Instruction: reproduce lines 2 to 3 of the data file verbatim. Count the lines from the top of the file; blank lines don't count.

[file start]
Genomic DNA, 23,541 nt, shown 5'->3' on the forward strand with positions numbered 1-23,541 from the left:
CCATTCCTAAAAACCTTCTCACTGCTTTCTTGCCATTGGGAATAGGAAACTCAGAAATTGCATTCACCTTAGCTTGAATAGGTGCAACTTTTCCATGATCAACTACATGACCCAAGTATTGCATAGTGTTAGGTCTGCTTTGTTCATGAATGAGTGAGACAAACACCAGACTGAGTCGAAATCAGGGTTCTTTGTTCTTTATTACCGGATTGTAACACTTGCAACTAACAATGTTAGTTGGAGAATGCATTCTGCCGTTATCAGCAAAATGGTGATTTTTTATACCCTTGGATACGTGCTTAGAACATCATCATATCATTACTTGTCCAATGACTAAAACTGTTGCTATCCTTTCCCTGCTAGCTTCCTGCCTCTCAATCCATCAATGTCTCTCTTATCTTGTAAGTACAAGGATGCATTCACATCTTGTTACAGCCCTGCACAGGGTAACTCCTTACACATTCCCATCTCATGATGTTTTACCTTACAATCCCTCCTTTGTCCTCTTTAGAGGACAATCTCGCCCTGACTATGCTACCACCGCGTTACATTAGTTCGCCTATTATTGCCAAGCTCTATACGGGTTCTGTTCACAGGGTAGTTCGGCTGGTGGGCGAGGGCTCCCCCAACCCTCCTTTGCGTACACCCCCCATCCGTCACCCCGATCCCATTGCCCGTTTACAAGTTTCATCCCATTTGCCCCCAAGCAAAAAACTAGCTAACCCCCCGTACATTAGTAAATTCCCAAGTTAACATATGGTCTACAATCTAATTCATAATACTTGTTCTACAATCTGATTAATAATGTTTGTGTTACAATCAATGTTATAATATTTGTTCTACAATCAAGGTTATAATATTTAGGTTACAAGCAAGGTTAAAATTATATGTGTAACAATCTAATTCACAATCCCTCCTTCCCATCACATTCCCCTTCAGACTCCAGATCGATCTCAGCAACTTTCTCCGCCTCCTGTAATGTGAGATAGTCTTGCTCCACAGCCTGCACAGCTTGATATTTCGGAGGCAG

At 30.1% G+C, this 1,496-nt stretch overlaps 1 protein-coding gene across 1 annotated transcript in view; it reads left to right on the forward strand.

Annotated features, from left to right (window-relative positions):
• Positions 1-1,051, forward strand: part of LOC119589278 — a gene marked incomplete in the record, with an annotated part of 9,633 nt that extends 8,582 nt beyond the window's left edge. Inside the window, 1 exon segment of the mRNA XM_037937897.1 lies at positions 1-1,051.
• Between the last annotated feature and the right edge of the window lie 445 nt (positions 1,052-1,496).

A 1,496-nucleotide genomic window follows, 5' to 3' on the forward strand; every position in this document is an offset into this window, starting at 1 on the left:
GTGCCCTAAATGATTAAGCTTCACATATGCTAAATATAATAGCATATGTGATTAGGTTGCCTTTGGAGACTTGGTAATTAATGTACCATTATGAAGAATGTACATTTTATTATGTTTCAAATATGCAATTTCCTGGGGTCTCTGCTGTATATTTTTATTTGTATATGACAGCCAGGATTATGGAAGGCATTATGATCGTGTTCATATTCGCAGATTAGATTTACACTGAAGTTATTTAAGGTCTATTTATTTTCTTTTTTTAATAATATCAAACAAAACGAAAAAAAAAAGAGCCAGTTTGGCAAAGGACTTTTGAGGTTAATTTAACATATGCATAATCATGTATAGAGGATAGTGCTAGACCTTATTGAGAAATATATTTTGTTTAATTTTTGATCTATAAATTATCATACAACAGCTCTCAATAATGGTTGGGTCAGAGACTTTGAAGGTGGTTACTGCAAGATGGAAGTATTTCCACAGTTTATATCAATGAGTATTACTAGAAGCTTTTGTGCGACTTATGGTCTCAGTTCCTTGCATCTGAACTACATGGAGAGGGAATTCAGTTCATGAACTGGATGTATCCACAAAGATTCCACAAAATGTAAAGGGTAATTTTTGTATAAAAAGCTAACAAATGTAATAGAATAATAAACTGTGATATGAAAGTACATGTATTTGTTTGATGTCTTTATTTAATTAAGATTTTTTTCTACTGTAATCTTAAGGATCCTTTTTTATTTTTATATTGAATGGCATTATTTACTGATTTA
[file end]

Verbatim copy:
CCATTCCTAAAAACCTTCTCACTGCTTTCTTGCCATTGGGAATAGGAAACTCAGAAATTGCATTCACCTTAGCTTGAATAGGTGCAACTTTTCCATGATCAACTACATGACCCAAGTATTGCATAGTGTTAGGTCTGCTTTGTTCATGAATGAGTGAGACAAACACCAGACTGAGTCGAAATCAGGGTTCTTTGTTCTTTATTACCGGATTGTAACACTTGCAACTAACAATGTTAGTTGGAGAATGCATTCTGCCGTTATCAGCAAAATGGTGATTTTTTATACCCTTGGATACGTGCTTAGAACATCATCATATCATTACTTGTCCAATGACTAAAACTGTTGCTATCCTTTCCCTGCTAGCTTCCTGCCTCTCAATCCATCAATGTCTCTCTTATCTTGTAAGTACAAGGATGCATTCACATCTTGTTACAGCCCTGCACAGGGTAACTCCTTACACATTCCCATCTCATGATGTTTTACCTTACAATCCCTCCTTTGTCCTCTTTAGAGGACAATCTCGCCCTGACTATGCTACCACCGCGTTACATTAGTTCGCCTATTATTGCCAAGCTCTATACGGGTTCTGTTCACAGGGTAGTTCGGCTGGTGGGCGAGGGCTCCCCCAACCCTCCTTTGCGTACACCCCCCATCCGTCACCCCGATCCCATTGCCCGTTTACAAGTTTCATCCCATTTGCCCCCAAGCAAAAAACTAGCTAACCCCCCGTACATTAGTAAATTCCCAAGTTAACATATGGTCTACAATCTAATTCATAATACTTGTTCTACAATCTGATTAATAATGTTTGTGTTACAATCAATGTTATAATATTTGTTCTACAATCAAGGTTATAATATTTAGGTTACAAGCAAGGTTAAAATTATATGTGTAACAATCTAATTCACAATCCCTCCTTCCCATCACATTCCCCTTCAGACTCCAGATCGATCTCAGCAACTTTCTCCGCCTCCTGTAATGTGAGATAGTCTTGCTCCACAGCCTGCACAGCTTGATATTTCGGAGGCAG

At 30.1% G+C, this 1,496-nt stretch overlaps 1 protein-coding gene across 1 annotated transcript in view; it reads left to right on the forward strand.